s. 10. Complex ideas are much more Ideas of liable to be false in this respect: and the mixed modes complex ideas of mixed modes, much more mo

be false in than those of substances : because in substances (especially those which the common and unborrowed names of any language are applied to) some remarkable sensible qualities, serving ordinarily to distinguish one sort from another, easily preserve those, who take any care in the use of their words, from applying them to sorts of substances, to which they do not at all belong. But in mixed modes we are much more uncertain; it being not so easy to determine of several actions, whether they are to be called justice or cruelty, liberality or prodigality. And so in referring our ideas to those of other men, called by the same names, ours may be false; and the idea in our minds, which we express by the word justice, may perhaps be

that which ought to have another name. er et $. 11. But whether or no our ideas of mixed modes are more liable than any sort

ort Or at least to toiles to be different from those of other men, false of which are marked by the same names; this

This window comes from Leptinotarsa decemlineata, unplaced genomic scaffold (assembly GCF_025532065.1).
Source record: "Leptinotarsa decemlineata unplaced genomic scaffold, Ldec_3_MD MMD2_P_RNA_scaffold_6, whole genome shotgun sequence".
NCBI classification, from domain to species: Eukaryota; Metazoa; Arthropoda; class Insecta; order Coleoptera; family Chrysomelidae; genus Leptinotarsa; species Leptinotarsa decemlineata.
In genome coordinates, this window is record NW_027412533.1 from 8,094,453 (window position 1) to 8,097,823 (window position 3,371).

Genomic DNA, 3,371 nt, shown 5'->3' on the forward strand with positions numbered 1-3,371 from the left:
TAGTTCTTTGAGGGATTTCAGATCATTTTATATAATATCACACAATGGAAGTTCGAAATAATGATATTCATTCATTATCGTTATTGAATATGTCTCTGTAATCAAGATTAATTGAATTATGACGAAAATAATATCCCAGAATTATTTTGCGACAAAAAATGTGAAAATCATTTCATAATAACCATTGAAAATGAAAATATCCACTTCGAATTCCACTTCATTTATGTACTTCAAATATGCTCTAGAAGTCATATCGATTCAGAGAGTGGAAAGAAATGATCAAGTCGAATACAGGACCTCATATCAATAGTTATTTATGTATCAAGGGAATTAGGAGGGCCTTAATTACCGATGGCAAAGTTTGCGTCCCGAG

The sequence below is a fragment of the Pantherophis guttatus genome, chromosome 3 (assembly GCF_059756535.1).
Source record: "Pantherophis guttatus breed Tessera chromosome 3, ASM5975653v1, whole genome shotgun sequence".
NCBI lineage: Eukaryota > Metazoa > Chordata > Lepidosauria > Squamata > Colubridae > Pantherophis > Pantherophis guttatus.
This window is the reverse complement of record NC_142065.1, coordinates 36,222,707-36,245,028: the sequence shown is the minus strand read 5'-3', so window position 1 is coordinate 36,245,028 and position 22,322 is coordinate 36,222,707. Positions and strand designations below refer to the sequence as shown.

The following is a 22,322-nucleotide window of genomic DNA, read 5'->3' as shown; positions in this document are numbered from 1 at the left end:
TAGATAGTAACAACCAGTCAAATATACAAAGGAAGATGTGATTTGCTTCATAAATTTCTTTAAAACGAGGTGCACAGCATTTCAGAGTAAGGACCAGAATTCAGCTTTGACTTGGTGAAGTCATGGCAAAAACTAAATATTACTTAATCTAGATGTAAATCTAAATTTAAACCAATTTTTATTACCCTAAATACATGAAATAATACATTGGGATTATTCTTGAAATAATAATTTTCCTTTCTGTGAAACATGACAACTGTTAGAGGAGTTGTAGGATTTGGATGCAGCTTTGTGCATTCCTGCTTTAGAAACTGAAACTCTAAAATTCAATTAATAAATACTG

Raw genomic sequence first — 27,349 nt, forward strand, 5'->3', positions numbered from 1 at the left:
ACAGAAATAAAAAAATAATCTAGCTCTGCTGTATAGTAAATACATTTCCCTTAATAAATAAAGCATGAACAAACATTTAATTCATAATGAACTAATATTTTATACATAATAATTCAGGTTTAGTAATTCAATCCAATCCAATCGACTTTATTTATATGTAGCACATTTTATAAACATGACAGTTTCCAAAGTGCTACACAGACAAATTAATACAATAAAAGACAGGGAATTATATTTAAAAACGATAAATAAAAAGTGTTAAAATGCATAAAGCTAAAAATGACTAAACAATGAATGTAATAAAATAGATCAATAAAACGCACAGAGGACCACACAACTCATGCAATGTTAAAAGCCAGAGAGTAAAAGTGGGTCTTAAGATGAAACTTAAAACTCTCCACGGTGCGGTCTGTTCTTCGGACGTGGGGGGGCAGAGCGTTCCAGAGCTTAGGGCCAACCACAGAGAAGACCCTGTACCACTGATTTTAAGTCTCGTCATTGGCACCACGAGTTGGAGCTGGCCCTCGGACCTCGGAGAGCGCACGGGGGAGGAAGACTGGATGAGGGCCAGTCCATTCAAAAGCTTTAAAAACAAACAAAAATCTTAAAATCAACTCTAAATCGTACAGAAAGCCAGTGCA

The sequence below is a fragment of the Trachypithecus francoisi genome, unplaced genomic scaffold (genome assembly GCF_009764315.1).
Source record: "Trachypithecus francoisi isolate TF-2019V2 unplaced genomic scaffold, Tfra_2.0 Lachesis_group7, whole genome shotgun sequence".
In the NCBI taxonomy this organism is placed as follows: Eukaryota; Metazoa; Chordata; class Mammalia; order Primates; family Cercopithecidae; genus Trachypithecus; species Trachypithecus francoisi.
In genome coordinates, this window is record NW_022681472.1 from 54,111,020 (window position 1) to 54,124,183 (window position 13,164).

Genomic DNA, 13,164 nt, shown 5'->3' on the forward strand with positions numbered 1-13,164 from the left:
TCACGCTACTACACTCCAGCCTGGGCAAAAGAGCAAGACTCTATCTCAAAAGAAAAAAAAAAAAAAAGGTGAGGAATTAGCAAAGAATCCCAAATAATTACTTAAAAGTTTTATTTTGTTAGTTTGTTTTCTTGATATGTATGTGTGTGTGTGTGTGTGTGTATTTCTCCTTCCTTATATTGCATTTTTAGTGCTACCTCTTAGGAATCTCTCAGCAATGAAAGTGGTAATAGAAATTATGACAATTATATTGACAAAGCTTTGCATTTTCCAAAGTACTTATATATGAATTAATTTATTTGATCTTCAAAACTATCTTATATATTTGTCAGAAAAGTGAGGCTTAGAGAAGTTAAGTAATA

at least is certain, that this sort of falshood is much so more familiarly attributed to our ideas of mixed modes, of than to any other. When a man is thought to have a 402: false idea of justice, or gratitude, or glory, it is for no another reason, but that his agrees not with the ideas which by të each of those names are the signs of in other men. Hi ta $. 12. The reason whereof seems to me and

And why. Fot: to be this, that the abstract ideas of mixed

modes, being men's voluntary combinations of such a 5 to precise collection of simple ideas; and so the essence ze 21 of each species being made by men alone, whereof we alto have no other sensible standard existing any where, but ve the name itself, or the definition of that name: we sports have nothing else to refer these our ideas of mixed and modes to, as a standard to which we would conforın Pathein, but the ideas of those who are thought to use gry those names in their most proper significations; and so as our ideas conform or differ from them, they pass for